Now, how did Florida do it? The answer is that they have gone further than any other state in implementing aggressive reforms. Here are some of the things Florida has done:

They've really focused on accountability. In Florida, years before No Child Left Behind, schools were being held accountable for results through quality testing and public reporting through school report cards that let parents and taxpayers judge how their public schools are performing.

At the same time, students in Florida are also held accountable for results. The state ended social promotion-requiring young students to master basic skills before passing on to the next grade.

In terms of academics, they focused on improving reading instruction and have provided aggressive remediation to children who were at risk of falling behind.

Florida has also implemented smart policies to strengthen its teaching workforce, including performance pay and alternative teacher certification. These policies are attracting new teachers into the classroom and rewarding those who are most effective.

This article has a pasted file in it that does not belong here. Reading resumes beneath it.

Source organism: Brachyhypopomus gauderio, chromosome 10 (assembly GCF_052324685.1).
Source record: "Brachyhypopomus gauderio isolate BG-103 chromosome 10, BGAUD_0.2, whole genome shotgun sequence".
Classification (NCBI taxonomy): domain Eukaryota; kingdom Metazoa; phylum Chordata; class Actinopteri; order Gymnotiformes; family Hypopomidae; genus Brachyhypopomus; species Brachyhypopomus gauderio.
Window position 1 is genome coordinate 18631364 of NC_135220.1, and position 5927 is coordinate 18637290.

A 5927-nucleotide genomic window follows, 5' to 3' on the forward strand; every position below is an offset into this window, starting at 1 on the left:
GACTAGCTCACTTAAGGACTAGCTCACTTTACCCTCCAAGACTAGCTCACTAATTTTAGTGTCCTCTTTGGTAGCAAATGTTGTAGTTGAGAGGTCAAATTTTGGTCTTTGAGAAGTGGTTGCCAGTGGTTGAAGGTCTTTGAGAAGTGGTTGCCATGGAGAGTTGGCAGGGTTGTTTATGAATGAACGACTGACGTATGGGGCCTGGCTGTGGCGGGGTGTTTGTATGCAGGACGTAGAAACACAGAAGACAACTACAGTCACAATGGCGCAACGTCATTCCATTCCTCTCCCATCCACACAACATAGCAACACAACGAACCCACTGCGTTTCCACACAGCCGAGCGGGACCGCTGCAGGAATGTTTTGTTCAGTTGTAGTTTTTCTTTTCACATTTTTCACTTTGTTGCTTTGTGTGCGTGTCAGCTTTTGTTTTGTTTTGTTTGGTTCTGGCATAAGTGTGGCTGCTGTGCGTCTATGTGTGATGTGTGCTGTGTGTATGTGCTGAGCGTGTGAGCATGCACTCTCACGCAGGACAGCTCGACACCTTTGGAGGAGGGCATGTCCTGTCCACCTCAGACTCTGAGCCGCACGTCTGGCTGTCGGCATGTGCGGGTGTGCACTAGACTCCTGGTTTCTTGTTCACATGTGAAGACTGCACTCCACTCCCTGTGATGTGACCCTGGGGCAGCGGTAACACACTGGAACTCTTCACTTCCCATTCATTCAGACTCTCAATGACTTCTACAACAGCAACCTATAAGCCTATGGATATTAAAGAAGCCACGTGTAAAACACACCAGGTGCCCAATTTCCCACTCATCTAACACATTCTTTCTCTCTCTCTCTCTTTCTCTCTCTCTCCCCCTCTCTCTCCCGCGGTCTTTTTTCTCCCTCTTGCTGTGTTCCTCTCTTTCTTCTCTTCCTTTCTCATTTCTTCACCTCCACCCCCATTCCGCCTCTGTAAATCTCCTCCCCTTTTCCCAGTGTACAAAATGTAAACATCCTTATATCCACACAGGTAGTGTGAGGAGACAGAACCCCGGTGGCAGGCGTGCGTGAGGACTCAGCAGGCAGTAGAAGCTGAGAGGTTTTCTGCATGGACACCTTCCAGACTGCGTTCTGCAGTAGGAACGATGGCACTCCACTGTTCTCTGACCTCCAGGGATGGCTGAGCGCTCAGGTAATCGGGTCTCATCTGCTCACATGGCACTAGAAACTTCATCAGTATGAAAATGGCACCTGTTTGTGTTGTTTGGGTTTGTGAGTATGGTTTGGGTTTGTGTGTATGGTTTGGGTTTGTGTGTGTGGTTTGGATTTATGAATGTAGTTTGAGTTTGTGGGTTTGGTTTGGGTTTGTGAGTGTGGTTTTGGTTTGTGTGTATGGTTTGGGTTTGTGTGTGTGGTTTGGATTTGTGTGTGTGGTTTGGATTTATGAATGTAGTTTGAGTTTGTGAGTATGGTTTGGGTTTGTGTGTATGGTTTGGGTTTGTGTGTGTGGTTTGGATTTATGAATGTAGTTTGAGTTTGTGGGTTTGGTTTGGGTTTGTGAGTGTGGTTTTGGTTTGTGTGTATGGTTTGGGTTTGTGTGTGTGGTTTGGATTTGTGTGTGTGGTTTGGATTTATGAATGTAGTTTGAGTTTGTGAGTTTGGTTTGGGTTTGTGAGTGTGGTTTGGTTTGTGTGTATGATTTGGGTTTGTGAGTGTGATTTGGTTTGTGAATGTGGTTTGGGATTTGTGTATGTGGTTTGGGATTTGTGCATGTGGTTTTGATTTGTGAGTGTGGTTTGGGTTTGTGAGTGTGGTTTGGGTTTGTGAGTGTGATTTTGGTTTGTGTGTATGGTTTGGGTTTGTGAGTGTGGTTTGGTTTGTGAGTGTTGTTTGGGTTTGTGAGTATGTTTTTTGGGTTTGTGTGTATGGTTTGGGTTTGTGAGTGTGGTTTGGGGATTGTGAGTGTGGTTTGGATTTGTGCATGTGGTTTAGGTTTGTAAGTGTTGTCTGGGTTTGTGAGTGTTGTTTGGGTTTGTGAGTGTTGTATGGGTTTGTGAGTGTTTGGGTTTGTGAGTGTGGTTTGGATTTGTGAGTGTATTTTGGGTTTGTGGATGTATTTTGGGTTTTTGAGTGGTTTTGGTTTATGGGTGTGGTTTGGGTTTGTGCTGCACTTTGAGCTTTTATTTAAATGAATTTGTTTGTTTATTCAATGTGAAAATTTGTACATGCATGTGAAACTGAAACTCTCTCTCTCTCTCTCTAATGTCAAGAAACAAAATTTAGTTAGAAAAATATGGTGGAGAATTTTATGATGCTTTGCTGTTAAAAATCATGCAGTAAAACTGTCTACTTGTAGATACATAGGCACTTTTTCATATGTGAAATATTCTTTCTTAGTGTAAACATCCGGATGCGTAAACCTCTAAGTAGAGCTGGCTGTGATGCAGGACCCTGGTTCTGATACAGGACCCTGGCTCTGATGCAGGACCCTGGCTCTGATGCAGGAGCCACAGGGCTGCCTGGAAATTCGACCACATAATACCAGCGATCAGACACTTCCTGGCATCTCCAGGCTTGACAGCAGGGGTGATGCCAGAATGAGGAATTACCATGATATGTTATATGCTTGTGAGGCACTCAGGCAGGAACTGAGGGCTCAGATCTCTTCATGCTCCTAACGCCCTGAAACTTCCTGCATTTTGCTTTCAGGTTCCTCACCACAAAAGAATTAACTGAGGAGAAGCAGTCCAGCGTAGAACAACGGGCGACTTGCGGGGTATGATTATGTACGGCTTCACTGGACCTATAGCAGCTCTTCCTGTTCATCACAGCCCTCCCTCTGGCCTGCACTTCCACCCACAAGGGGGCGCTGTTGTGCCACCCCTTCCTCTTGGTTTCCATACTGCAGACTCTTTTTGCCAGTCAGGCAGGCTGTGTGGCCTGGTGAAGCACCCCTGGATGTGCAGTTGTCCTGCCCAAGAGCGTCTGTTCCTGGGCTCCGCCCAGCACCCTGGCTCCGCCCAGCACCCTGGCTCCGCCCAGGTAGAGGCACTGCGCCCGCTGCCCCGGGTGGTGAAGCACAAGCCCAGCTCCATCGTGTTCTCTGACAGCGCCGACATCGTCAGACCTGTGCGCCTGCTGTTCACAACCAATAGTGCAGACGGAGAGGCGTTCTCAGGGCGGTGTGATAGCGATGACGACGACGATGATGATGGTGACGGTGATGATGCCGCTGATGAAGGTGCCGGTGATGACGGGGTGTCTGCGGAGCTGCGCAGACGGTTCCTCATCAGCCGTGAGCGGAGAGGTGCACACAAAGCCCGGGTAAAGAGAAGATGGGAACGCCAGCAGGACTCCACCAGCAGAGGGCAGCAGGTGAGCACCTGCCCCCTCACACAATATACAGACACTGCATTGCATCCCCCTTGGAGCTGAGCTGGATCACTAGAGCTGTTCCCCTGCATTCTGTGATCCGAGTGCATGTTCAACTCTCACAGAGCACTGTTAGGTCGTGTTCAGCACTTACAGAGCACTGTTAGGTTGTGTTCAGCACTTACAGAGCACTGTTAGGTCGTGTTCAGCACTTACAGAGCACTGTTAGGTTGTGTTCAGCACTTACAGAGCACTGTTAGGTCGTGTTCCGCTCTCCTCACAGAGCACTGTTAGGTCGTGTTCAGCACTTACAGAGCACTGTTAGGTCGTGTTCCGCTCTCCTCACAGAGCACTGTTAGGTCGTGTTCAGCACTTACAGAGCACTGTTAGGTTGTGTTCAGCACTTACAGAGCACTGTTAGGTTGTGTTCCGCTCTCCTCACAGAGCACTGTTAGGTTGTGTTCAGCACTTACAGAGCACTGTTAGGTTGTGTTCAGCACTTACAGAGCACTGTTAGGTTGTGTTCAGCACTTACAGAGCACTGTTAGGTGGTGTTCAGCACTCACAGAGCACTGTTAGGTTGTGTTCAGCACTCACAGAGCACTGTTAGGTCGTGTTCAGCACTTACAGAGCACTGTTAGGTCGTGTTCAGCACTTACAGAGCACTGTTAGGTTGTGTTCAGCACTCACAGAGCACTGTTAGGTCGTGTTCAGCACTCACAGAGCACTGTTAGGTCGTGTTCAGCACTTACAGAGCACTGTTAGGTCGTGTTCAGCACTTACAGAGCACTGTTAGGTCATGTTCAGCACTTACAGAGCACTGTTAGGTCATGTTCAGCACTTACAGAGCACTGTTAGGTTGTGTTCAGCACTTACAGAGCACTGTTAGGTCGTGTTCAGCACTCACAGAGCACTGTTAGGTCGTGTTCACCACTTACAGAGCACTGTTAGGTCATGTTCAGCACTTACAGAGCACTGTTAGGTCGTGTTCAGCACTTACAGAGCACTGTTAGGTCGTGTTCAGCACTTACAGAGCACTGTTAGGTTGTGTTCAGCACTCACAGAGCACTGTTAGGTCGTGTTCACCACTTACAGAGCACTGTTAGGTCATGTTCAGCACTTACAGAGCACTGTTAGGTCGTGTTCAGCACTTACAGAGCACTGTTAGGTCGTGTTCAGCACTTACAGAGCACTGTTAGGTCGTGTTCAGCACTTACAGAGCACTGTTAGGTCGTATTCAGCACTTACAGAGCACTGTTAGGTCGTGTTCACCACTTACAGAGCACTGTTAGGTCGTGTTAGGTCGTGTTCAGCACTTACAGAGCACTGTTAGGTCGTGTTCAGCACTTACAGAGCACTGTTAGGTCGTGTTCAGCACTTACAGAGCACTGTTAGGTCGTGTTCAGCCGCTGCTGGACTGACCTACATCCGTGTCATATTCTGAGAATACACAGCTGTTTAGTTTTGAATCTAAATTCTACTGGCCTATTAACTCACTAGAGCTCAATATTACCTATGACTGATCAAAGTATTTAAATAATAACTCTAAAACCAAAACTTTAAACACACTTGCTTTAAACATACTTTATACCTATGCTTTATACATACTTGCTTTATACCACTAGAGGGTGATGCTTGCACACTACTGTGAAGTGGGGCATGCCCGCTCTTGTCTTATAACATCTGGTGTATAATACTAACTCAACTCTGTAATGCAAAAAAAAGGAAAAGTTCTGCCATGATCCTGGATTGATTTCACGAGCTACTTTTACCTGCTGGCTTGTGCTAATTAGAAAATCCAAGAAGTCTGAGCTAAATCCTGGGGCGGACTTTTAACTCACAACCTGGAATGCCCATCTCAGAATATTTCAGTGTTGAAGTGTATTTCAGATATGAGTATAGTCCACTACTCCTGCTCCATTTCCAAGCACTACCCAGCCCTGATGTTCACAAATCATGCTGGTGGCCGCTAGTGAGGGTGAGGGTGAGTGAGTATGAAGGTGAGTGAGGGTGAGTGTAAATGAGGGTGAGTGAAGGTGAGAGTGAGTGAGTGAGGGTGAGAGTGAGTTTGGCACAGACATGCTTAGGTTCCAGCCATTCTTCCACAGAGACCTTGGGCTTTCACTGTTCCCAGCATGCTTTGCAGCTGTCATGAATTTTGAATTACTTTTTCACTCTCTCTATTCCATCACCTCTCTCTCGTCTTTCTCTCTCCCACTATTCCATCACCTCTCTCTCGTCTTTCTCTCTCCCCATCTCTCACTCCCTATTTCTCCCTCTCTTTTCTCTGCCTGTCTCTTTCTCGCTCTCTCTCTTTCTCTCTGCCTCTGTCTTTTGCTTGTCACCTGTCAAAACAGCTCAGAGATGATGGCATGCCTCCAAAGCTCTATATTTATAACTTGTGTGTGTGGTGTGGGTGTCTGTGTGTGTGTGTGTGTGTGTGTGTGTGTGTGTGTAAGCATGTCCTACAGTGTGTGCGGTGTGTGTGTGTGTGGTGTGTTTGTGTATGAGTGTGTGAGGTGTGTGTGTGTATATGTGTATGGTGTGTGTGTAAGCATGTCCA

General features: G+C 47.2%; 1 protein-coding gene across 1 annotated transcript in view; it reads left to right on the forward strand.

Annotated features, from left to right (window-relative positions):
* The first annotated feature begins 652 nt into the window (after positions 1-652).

Lastly, Florida has gone further than any other state in offering parents the power to choose the right school for their children. And these school choice policies-like charter schools and school voucher programs-are benefiting both participating children and those who remain in traditional public schools.

For anyone who would like more information about Florida's successful reform model, I would be happy to share with you a paper that we published on the subject.